Later that summer, Tate was invited to participate in the NBA Summer League with the Milwaukee Bucks, but he faced another setback when he fractured his thumb before playing one minute on the court for Milwaukee. He never saw the floor, ending his first stint with a NBA franchise before taking a single shot.
Once his finger was healed in August, Tate went the unconventional route and signed with the Antwerp Giants in Belgium. Playing over 4,000 miles from home, Tate scored 10.4 points and grabbed 4.1 rebounds per game, but more importantly he shot 49% from beyond the arc. It was a great way to get established in the pro ranks and prove that his outside shot was improved, but the level of competition in Belgium pales in comparison to the NBA. There was more work to be done.
His success in Belgium did not lead to an NBA contract. In July of 2019, Tate packed up his bags and went down under, signing with the Sydney Kings of the Australian/New Zealand NBL. The NBL provided him noticeably higher-level competition, presenting an opportunity to showcase his newfound range and ballhandling, while still exhibiting the same bulldog, “first to the floor” style of play that endeared him to college basketball fans. Notable 2020 first-round NBA Draft picks LaMelo Ball (3rd overall) and RJ Hampton (24th overall) both played in the NBL for one season before declaring for last year’s draft, bypassing college completely.
Tate flourished in Australia, averaging 16.4 points, six rebounds, and 1.8 assists in 27 minutes per game, and was named to the All-NBL First Team at the season’s conclusion. While he could have stayed in Belgium or gone elsewhere during the 2019-2020 season, Tate chose Australia because of the short season (28 games), knowing that if he was going to do the unthinkable and jump up to the NBA, he couldn’t be in the middle of a season somewhere else when someone called.
Against all odds, Tate made his way to the NBA. On Nov. 17, 2020, it was announced that Tate was signing a two-year, $2.9 million contract with the Houston Rockets, plus a team option worth $1.7 million for the 2022-2023 season. Tate was able to team back up with his old head coach in Sydney, Will Weaver, who had just been hired as an assistant with the Rockets. It wasn’t a two-way contract, or a G-League invite. Jae’Sean Tate was jumping straight from the NBL to the Houston Rockets.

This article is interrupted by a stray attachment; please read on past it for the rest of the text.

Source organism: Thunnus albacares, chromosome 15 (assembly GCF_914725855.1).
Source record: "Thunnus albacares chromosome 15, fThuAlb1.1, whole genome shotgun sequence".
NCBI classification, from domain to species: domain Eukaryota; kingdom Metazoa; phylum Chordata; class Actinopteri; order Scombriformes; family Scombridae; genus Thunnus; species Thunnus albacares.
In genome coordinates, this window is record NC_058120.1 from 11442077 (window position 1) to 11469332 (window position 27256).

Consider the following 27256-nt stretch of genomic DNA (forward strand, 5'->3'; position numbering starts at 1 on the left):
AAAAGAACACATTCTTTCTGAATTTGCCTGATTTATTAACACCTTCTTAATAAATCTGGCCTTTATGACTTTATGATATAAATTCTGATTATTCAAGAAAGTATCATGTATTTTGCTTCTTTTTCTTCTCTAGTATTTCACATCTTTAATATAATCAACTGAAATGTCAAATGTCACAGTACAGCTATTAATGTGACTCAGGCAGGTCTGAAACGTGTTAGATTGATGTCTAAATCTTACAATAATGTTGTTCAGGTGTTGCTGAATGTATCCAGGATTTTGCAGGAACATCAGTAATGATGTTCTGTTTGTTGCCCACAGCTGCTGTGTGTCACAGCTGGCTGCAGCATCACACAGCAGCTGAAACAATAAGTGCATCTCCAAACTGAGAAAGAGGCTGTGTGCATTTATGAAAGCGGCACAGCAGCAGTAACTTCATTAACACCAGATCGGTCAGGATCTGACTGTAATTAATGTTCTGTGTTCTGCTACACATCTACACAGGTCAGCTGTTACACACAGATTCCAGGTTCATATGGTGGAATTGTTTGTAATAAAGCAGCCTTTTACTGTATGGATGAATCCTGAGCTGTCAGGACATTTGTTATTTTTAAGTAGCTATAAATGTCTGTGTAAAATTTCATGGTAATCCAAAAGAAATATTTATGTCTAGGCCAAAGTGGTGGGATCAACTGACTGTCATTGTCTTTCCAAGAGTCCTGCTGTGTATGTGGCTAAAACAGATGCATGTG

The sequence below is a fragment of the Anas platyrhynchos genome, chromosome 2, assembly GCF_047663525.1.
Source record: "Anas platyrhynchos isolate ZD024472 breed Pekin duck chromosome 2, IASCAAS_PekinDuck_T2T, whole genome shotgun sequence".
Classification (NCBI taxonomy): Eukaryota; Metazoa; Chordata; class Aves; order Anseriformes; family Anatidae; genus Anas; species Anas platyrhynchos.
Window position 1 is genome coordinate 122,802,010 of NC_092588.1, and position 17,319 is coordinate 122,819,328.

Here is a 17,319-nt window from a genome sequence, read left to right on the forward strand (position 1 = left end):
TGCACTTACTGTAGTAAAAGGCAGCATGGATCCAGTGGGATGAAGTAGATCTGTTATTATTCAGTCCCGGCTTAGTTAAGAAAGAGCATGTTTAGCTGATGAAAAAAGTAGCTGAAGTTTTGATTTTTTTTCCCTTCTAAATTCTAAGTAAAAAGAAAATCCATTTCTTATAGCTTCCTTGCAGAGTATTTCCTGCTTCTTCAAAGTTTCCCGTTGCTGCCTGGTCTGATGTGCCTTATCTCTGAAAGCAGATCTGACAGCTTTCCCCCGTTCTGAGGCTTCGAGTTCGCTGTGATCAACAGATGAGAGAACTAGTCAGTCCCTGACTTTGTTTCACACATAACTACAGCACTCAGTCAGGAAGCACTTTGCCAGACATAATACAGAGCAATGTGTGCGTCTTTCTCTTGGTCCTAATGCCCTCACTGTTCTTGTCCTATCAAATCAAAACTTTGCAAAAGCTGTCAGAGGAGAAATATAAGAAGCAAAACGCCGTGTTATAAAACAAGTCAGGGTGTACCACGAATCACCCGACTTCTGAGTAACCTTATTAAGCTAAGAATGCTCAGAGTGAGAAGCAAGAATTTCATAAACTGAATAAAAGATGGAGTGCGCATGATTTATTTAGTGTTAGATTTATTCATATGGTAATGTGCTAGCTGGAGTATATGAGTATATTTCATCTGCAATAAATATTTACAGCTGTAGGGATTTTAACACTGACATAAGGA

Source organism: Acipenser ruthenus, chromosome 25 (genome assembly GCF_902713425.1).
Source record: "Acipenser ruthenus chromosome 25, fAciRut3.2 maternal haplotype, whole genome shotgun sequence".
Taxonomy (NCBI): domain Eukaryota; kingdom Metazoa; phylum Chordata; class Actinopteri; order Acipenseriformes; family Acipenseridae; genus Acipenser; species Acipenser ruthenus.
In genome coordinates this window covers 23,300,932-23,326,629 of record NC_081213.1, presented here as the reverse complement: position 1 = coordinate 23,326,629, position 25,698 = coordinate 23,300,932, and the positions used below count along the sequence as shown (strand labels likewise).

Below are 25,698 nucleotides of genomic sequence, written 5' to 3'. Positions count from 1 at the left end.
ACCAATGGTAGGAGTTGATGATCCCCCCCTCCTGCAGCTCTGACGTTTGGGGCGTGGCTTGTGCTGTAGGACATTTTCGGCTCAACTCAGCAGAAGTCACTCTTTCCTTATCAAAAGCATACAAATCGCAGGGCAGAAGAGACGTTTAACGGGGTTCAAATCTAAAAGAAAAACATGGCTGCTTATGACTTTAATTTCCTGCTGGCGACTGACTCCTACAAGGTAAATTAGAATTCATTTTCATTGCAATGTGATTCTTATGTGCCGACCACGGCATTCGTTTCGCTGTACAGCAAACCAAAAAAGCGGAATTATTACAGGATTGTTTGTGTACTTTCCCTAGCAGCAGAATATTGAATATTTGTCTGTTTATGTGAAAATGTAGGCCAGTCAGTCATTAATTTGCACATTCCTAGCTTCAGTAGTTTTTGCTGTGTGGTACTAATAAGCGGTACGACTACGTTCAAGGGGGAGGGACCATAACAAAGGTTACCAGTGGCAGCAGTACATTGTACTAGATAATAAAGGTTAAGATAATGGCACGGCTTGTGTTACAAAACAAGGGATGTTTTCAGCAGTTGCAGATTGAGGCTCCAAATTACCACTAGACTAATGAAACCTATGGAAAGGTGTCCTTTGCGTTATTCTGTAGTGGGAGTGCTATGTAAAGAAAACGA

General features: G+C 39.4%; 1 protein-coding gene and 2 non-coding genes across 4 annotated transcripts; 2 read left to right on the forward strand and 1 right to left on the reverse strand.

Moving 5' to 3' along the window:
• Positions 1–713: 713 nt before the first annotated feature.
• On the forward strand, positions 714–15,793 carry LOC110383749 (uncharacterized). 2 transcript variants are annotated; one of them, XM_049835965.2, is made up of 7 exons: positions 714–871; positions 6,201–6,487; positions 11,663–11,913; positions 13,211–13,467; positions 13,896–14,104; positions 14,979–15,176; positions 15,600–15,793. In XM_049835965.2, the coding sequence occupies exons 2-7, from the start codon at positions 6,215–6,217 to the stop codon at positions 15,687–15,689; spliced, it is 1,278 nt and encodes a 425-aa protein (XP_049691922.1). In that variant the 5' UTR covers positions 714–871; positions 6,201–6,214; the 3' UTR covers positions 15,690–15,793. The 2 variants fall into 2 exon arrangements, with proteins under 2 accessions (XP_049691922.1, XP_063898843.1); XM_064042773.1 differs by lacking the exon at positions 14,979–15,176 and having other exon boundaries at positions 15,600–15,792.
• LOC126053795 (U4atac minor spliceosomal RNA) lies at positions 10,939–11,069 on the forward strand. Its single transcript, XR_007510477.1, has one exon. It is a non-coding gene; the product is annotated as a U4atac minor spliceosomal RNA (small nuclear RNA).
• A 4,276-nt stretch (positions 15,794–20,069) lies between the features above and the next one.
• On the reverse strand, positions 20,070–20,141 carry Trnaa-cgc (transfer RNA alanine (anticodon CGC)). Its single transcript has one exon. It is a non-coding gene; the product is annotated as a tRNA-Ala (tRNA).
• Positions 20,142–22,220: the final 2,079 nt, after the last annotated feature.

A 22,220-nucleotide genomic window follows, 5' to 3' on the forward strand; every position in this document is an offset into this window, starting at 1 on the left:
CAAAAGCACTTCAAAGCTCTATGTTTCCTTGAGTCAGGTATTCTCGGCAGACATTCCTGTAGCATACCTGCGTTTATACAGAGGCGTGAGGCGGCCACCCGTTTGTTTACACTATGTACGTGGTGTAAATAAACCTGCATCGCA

Sydney Kings owner Paul Smith couldn’t be prouder of Tate, telling ESPN,
“JT is just an inspiration. His journey to the NBA has been characterized by life challenges, as well as those who doubted the incredible player that he is,” he said. “I tried my hardest to convince him to stay, I even offered to adopt him as my only son, but evidently he had to decline. He will always be our guy, and today we’re very proud.”
While the contract was a done deal, Tate’s NBA future was anything but concrete. The Rockets made just $50,000 of the contract guaranteed, giving them the flexibility to cut him if things didn’t work out. That guarantee grew to $500,000 if he was still on the team on opening night.
Really interesting structure to Jae'sean Tate's contract with Houston. He got part of the Non-Tax MLE.— Keith Smith (@KeithSmithNBA) November 27, 2020
22-23: $1,782,621 (team option)
20-21 is only $50K guaranteed, increasing to $500K opening night. Last two years are non-guaranteed.
Translation: if he didn’t perform, his time in Houston could be just as short-lived as his time in Milwaukee.
Luckily for him, that doesn’t appear to be the case. Through 29 games, the 25-year old rookie is averaging 9.9 points, 5.2 rebounds, and 1.8 assists in 27 minutes per game. He’s also shooting 33% from three-point range — not great, but not atrocious either. More importantly, Tate is proving his doubters wrong and doing it his way. He’s a 6-foot-4, 230 pound power forward in the NBA. He’s doing it with the same skillset and feistiness he did in college, albeit at a much higher level.
There’s been a bit of turbulence this season in Houston, as the 11-18 Rockets traded James Harden to the Brooklyn Nets while also trading for guards John Wall and Victor Oladipo. Houston released four-time All-Star Demarcus Cousins this week as well, further shaking up a team that is clearly moving on from the James Harden-Russell Westbrook era.
Amidst all the smoke and chaos, Tate has settled into a starting role for the struggling Rockets. He’s averaged 14.8 points per game over his last five contests — all Houston losses. But the energy and hustle that make Jae’Sean Tate who he is has never wavered, accompanying him to every team and every country he’s called home over the past three years.
Through the ups and downs, Tate did not let life’s challenges change who he is or put out the fire burning inside him. Instead, the hard times hardened the chip that’s sat on his shoulder since he was eight years old. He may never make an All-Star team, lead the league in scoring, or become a household name. His career may not last much longer than the average 4-5 years of an NBA player. Hell, his career may not extend beyond this season. Basketball is a ruthless and physical sport. One funny slip, fall, or — floor smack — and your career could end, just like that.
But regardless of how long it lasts or how successful he is when all is said and done, Jae’Sean Tate took every punch life had to offer and stood back up every single time. That’s why he’s one of the best untold stories in sports, and an absolute joy to watch on the court.